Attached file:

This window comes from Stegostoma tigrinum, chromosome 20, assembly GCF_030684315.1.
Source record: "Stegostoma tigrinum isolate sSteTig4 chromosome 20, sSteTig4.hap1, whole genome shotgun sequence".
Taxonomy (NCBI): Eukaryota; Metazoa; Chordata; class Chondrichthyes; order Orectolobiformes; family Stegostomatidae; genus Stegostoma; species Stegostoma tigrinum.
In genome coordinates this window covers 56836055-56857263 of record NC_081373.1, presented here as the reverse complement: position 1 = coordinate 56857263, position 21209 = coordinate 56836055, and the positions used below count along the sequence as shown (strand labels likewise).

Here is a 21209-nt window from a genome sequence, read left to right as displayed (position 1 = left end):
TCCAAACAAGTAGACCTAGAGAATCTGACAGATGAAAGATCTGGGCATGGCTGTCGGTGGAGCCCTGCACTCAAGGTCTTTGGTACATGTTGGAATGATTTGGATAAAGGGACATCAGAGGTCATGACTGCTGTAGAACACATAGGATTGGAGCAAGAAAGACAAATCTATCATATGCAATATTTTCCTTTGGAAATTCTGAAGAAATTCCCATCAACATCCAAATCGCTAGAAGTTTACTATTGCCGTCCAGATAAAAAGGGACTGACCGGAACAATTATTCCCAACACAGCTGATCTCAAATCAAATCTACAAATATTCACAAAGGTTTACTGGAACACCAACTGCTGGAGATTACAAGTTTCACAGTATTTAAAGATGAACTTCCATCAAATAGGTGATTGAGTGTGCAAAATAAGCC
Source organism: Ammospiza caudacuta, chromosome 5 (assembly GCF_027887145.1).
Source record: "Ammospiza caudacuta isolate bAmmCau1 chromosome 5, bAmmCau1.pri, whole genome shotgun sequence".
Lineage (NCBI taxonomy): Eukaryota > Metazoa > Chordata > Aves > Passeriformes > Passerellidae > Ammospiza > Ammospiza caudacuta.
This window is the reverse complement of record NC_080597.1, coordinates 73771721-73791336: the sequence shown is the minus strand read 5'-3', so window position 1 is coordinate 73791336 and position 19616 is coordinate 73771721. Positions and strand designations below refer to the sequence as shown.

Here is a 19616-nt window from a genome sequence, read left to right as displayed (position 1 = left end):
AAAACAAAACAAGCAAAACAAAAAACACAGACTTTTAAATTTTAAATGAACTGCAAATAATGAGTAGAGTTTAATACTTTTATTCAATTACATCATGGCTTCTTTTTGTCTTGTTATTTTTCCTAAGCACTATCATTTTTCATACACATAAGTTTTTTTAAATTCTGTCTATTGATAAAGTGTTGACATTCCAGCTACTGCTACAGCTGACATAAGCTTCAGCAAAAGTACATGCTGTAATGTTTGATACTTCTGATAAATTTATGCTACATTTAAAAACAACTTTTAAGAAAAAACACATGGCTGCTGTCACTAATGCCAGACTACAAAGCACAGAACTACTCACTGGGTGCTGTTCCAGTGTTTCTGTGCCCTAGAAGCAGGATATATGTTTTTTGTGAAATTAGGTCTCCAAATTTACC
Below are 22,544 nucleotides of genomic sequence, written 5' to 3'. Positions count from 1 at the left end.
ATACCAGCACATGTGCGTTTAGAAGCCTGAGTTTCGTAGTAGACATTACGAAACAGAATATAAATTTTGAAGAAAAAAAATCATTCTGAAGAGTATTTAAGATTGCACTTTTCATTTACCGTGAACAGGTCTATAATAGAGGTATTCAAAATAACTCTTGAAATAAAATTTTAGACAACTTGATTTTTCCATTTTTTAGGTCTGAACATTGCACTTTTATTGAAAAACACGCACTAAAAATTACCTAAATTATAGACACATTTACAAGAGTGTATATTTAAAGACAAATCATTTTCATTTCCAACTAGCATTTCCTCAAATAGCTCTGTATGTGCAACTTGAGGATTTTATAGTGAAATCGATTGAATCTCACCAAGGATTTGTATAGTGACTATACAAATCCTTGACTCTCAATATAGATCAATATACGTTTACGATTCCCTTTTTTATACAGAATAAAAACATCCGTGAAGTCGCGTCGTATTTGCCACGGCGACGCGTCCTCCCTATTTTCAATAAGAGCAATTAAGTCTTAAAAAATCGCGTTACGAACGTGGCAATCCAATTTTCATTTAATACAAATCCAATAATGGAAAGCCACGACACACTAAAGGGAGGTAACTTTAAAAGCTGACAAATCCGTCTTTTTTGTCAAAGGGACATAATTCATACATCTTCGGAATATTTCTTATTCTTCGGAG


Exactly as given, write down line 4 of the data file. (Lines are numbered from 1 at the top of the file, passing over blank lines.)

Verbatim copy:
In genome coordinates this window covers 56836055-56857263 of record NC_081373.1, presented here as the reverse complement: position 1 = coordinate 56857263, position 21209 = coordinate 56836055, and the positions used below count along the sequence as shown (strand labels likewise).